Introduction In this article, we are going to see what is the best way to map the entity version property with JPA and Hibernate. Most often, we overlook the basic entity type mappings, focusing more on associations or querying options. However, basic types can also have a significant impact on application performance, especially if the type in question is used in many entity mappings.
Introduction In this article, we are going to see how optimistic locking version property works when using JPA and Hibernate. Most often, we overlook basic concepts and focus only on more advanced topics such as associations or queries, without realizing that basic mappings can also have a significant impact when it comes to persistence effectiveness and efficiency.
Introduction In this article, I’m going to show you how the JPA @Version entity property works when using Hibernate. The most significant benefit of adding a version property to a JPA entity is that we can prevent the lost update anomaly, therefore ensuring that data integrity is not compromised.
How to increment the parent entity version whenever a child entity gets modified with JPA and Hibernate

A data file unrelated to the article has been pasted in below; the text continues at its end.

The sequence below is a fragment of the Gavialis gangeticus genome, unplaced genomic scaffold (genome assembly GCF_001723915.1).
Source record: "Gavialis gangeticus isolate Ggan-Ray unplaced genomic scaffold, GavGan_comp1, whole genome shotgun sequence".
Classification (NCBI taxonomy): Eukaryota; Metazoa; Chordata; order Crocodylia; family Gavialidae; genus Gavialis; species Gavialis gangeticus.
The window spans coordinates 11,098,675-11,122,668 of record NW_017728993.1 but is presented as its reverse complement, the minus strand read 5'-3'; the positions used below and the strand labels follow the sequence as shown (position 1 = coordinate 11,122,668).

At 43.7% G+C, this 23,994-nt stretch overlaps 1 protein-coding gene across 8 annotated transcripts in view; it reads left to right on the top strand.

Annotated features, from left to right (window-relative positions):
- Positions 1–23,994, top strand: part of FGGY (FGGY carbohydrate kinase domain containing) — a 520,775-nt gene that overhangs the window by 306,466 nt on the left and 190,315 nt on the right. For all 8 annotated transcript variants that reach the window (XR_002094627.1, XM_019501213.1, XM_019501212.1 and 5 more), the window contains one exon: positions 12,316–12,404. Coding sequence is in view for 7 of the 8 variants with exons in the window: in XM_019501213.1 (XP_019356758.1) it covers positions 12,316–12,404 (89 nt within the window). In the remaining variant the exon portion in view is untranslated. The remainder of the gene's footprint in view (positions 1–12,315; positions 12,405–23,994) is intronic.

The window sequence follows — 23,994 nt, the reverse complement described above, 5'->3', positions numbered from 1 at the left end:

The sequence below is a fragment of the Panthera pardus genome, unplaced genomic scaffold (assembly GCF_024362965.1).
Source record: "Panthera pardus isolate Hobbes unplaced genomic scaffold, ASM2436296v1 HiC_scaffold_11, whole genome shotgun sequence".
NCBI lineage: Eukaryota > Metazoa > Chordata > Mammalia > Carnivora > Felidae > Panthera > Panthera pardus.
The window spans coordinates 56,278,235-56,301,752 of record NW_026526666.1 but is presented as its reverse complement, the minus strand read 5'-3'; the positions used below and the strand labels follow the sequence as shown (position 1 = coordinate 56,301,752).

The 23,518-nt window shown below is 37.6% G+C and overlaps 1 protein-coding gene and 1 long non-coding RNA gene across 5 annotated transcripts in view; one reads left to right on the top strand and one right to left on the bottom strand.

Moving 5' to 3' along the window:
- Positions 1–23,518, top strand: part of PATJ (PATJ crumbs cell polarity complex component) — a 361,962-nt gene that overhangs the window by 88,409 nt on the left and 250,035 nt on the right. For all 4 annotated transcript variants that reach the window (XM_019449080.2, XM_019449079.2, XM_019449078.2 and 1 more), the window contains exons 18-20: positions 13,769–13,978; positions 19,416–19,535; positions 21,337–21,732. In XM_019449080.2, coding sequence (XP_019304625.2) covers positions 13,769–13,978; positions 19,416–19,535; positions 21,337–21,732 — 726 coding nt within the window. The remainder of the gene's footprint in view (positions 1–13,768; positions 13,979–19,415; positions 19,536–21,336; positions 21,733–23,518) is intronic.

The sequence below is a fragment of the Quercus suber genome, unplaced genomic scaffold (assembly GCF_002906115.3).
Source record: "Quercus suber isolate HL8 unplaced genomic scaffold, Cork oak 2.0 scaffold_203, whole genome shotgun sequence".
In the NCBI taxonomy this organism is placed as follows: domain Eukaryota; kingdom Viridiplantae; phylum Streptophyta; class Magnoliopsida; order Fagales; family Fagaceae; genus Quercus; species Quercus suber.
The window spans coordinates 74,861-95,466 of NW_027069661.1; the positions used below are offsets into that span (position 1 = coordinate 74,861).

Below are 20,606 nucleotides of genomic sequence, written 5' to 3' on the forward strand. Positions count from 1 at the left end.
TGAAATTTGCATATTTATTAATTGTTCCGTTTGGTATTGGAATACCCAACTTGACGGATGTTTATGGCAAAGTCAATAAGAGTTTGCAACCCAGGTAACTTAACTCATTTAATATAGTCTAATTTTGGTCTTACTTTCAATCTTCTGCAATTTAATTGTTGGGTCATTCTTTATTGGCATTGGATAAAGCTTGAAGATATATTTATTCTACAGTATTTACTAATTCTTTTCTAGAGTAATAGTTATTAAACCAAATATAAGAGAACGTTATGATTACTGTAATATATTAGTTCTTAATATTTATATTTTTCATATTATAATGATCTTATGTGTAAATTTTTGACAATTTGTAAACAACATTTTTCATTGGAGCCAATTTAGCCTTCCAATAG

Introduction StackOverflow and the Hibernate forum are gold mines. Yesterday, I bumped on the following question on our forum: Usually, the rationale behind clustering objects together is to form a transactional boundary inside which business invariants are protected. I’ve noticed that with the OPTIMISTIC locking mode changes to a child entity will not cause a version increment on the root. This behavior makes it quite useless to cluster objects together in the first place. Is there a way to configure Hibernate so that any changes to an object cluster will cause the… Read More
Introduction In my previous post, I introduced the OPTIMISTIC_FORCE_INCREMENT Lock Mode and we applied it for propagating a child entity version change to a locked parent entity. In this post, I am going to reveal the PESSIMISTIC_FORCE_INCREMENT Lock Mode and compare it with its optimistic counterpart.